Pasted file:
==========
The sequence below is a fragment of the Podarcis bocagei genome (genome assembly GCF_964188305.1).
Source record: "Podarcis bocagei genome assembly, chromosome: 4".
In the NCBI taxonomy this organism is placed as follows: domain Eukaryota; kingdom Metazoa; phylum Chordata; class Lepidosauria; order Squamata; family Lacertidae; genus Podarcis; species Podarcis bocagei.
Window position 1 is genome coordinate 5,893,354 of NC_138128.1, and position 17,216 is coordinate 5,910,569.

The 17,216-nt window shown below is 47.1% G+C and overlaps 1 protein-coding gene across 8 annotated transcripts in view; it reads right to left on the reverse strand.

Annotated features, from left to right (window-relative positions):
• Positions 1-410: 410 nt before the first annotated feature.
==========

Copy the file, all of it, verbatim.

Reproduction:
The sequence below is a fragment of the Podarcis bocagei genome (genome assembly GCF_964188305.1).
Source record: "Podarcis bocagei genome assembly, chromosome: 4".
In the NCBI taxonomy this organism is placed as follows: domain Eukaryota; kingdom Metazoa; phylum Chordata; class Lepidosauria; order Squamata; family Lacertidae; genus Podarcis; species Podarcis bocagei.
Window position 1 is genome coordinate 5,893,354 of NC_138128.1, and position 17,216 is coordinate 5,910,569.

The 17,216-nt window shown below is 47.1% G+C and overlaps 1 protein-coding gene across 8 annotated transcripts in view; it reads right to left on the reverse strand.

Annotated features, from left to right (window-relative positions):
• Positions 1-410: 410 nt before the first annotated feature.